This is page 692 of An Anglo-Saxon Dictionary by Bosworth and Toller (1898)

This online edition was created by the Germanic Lexicon Project.

Click here to go to the main page about Bosworth/Toller. (You can download the entire dictionary from that page.)
Click here to volunteer to correct a page of this dictionary.
Click here to search the dictionary.

This page was generated on 22 Apr 2017. The individual pages are regenerated once a week to reflect the previous week's worth of corrections, which are performed and uploaded by volunteers.

The copyright on this dictionary is expired. You are welcome to copy the data below, post it on other web sites, create derived works, or use the data in any other way you please. As a courtesy, please credit the Germanic Lexicon Project.

MISSEN-LÍCE - MÍÐAN

missen-líce; adv. Variously, diversely, differently :-- Ðeáh hé hié mannum missenlíce dæ-acute;le, Blickl. Homl. 39, 18: Exon. 88 a; Th. 331, 6; Vy. 64: 79 b; Th. 299, 18; Crä. 104.

missenlíc-ness, e; f. Variety, diversity :-- Ðanon him wæs eágena missenlícnes geseald thence was given him variety of eyes, Salm. Kmbl. 180, 14. Ðeós wyrt is gecweden iris illyrica of ðære missenlícnysse (variegated character) hyre blóstmena, for ðý ðe is geþuht ðæt heó ðone heofonlícan bogan mid hyre bleó geefenlæ-acute;ce, Herb. 158, 1; Lchdm. i. 284, 14. Missenlícnesse varietatibus, Ps. Spl. T. 44, 16.

missere, missare, es; n. A period of half a year [cf. Icel. ár heitir tvau misseri, but the word also means a year: as in the following examples the Icelandic word (also written missari) occurs generally in the plural. v. Grmm. D. M. 716] :-- Swá ic Hring-Dena hund missera (fifty years) weóld, Beo. Th. 3543; B. 1769: 3001; B. 1498. Fela missera many a year, 309; B. 153: 5234; B. 2620: Cd. 145; Th. 180, 23; Exod. 49. Hé forþ gewát misserum fród (well stricken in years), 83; Th. 104, 30; Gen. 1743. Missarum fród, 107; Th. 141, 16; Gen. 2345.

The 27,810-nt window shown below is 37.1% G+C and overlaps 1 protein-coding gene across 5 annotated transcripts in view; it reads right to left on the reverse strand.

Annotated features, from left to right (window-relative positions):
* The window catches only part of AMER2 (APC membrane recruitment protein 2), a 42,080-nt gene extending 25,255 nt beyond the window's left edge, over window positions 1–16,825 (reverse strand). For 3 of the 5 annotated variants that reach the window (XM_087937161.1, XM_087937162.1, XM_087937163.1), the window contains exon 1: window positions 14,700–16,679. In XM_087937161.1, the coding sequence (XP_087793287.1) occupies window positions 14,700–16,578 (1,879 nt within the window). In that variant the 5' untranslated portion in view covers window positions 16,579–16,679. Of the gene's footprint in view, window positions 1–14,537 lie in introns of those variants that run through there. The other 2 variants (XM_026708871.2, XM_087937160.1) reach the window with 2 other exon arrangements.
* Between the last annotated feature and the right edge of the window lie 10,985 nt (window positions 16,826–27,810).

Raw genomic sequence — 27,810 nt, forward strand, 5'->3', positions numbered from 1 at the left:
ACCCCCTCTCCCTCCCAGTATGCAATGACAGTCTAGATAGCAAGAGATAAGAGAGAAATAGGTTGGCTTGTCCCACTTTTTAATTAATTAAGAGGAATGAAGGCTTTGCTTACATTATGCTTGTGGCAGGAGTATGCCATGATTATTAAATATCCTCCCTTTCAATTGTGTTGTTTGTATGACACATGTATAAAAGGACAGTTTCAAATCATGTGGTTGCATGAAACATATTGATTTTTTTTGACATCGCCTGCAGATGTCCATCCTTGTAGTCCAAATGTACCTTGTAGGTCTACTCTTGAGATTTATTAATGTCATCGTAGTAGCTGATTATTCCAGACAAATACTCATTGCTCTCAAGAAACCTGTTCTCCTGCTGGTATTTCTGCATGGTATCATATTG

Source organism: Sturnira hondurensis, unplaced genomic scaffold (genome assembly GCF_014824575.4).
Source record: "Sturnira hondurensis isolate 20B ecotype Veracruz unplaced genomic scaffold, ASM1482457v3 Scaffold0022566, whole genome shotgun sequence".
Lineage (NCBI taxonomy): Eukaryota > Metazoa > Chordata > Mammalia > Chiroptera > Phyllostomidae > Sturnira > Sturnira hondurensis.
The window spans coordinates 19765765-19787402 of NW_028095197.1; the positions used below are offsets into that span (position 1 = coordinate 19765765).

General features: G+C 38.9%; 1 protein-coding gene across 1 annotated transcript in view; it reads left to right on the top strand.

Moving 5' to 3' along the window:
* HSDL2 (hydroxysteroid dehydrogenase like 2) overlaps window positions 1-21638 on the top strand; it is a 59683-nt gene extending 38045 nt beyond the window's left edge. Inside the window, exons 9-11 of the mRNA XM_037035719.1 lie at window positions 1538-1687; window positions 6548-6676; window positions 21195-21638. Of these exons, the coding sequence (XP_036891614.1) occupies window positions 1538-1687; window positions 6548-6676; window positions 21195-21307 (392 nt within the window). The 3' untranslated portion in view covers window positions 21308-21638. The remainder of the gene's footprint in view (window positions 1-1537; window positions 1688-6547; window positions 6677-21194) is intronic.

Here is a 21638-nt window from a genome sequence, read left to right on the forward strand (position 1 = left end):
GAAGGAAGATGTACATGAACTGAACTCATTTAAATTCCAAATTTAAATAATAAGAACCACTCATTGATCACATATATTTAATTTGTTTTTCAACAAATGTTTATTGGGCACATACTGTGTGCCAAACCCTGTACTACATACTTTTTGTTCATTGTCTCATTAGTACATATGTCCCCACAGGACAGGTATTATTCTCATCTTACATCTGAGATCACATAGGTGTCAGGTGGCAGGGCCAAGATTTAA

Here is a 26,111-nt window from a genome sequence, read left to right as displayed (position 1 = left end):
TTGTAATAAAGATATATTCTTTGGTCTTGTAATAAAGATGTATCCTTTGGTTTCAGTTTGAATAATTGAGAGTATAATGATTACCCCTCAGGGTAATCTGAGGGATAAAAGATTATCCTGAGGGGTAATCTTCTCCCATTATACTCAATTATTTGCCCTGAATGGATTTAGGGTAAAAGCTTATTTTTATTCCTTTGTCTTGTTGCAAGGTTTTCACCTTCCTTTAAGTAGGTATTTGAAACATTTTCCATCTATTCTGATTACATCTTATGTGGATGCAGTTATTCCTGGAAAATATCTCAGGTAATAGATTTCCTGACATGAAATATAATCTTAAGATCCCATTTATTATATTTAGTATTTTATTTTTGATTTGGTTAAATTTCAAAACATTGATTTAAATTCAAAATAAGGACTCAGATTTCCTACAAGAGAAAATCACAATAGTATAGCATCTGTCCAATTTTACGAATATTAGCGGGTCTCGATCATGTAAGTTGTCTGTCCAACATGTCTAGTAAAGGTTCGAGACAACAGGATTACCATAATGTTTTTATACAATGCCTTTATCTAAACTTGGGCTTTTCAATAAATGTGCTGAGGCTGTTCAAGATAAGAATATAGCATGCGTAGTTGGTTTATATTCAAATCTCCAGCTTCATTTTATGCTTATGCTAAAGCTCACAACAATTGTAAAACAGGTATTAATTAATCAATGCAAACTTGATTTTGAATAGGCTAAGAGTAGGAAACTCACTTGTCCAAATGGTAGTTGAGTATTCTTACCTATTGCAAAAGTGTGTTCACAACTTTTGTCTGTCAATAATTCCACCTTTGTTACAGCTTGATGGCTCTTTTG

mis-spówan to succeed badly :-- Hé sæ-acute;de ðæt hit ðæm cyninge læsse edwit wæ-acute;re, gif ðæm folce búton him misspeówe if it went ill with the people when he was not with them, Ors. 2, 5; Swt. 82, 34.

mis-sprecan to murmur :-- Misspreca murmurari; missprécon murmurabant, Jn. Skt. Lind. 6, 43, 41.

mist, es; m. Mist, dimness :-- Mist vel genip nebula, Wrt. Voc. i. 52, 61. Dymnys oððe myst caligo, Ælfc. Gr. 9, 3; Som. 8, 58. Ðá slóh ðæ-acute;r micel mist facta est caligo tenebrosa, Gen. 15, 17. Æ-acute;r se þicca mist þinra weorðe, Bt. Met. Fox 5, 11; Met. 5, 6. Woruld miste oferteáh covered the world with mist, Exon. 51 b; Th. 178, 35; Gú. 1254. Tódríf ðone mist ðe nú hangaþ beforan úres módes eágum, Bt. 33, 4; Fox 132, 32. Ðone sweartan mist, módes þióstro, Bt. Met. Fox 23, 9; Met. 23, 5. Ða mistas ðe ðæt mód gedréfaþ, Bt. 5, 3; Fox 14, 17, On ðás sweartan mistas (hell), Cd. 21; Th. 25, 9; Gen. 391. Dimness (of sight) :-- Læ-acute;cedómas wið eágna miste, L. M. 1, 2; Lchdm. ii. 26, 6. Of wlæ-acute;tan cymþ eágna mist, Lchdm. ii. 28, 1. Ðeós eáhsealf mæg wið æ-acute;lces cynnes broc on eágon ... wið mist, Lchdm. iii. 292, 2. [Cf. Icel. mistr mist.] v. eáh-, gedwol-, wæl-mist; mistian, mistrian.

mis-tæ-acute;can to teach wrongly :-- Gif ða láreówas wel tæ-acute;caþ, ðonne beóþ hí gehealdene; gif hí mistæ-acute;caþ, hí forpæ-acute;raþ hí sylfe, Homl. Th. ii. 50, 4. [Gen. and Ex. mis-tagte mis-directed.]

mistel, es; m(?). I. basil :-- Mistel ocimum, Wrt. Voc. i. 68, 37: ii. 65, 51. Genim ðás wyrte ðe man ocimum, and óðrum naman mistel nemneþ, Herb. 119, 1; Lchdm. i. 232, 11. Heó hafaþ leáf neáh swylce mistel, 137, 1; Lchdm. i. 254, 12. v. eorþ-mistel. II. mistletoe :-- Mistil viscus, Ep. Gl. 28 d, 21. Mistel, Wrt. Voc. ii. 123, 59. v. ác-mistel. [Da. mistel: O. H. Ger. mistil; m. viscus.] v. next two words.

mistel-lám, es; n. Bird-lime made from the berries of the mistletoe :-- Mistellám viscus, Wrt. Voc. i. 289, 65.